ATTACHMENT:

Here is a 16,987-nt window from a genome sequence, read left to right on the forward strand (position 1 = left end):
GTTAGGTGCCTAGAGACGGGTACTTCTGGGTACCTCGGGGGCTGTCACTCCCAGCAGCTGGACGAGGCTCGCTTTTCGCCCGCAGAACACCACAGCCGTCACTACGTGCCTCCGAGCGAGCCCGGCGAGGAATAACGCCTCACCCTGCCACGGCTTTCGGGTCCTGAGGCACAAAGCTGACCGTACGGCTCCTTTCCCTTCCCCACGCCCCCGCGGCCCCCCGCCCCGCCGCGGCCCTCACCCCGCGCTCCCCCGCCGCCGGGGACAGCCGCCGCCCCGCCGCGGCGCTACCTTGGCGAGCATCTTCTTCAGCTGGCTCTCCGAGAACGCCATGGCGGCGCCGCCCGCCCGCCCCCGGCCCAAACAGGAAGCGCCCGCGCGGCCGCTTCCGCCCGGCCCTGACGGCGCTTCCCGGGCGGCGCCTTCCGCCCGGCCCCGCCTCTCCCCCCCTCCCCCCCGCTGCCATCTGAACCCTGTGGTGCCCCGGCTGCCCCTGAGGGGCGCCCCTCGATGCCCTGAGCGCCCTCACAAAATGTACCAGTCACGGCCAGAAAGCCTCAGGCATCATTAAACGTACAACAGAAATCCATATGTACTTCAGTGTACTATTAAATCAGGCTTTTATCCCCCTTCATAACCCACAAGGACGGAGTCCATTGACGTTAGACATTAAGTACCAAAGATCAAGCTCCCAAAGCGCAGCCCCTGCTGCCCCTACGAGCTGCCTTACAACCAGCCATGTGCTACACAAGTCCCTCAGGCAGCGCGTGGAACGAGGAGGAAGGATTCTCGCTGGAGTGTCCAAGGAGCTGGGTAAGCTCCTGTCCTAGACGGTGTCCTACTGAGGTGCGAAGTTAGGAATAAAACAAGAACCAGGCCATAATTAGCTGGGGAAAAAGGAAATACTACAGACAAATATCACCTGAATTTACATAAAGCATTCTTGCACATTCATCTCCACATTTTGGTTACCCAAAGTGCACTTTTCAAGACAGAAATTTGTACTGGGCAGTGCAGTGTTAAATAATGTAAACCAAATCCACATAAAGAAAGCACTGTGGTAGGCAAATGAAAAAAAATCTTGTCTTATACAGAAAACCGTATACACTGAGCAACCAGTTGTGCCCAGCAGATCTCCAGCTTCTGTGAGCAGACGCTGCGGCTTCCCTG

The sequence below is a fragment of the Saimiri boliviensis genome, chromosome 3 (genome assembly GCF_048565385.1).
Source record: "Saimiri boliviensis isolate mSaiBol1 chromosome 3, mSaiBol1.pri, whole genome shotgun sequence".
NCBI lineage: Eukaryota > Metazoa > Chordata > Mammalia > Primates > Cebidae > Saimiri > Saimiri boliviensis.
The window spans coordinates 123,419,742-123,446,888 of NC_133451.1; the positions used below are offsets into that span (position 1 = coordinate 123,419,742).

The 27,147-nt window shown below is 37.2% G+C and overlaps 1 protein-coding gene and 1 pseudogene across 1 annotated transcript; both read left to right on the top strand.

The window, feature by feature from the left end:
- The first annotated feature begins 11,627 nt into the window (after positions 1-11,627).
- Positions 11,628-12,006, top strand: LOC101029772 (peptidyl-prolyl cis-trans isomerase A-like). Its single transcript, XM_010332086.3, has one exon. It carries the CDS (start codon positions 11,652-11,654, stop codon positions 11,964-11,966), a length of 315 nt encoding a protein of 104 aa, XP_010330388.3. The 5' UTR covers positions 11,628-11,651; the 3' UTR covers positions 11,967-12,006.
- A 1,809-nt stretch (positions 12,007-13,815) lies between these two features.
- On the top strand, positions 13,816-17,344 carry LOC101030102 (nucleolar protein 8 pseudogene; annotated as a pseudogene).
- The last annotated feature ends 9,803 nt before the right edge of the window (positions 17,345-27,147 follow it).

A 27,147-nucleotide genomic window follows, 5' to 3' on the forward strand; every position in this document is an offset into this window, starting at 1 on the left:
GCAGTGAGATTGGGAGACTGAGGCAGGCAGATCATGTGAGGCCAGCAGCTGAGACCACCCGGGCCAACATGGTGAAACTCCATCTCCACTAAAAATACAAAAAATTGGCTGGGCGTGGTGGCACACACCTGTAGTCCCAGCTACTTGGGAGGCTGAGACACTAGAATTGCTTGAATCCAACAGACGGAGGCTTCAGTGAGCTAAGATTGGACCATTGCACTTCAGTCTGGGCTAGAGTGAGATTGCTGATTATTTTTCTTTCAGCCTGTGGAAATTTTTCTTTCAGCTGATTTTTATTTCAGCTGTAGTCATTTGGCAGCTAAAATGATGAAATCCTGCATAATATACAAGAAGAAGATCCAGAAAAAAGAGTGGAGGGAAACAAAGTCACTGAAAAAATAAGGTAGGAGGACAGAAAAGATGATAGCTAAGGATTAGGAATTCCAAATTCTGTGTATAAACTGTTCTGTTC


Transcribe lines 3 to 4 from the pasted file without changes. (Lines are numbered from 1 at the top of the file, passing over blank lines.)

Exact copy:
The sequence below is a fragment of the Saimiri boliviensis genome, chromosome 3 (genome assembly GCF_048565385.1).
Source record: "Saimiri boliviensis isolate mSaiBol1 chromosome 3, mSaiBol1.pri, whole genome shotgun sequence".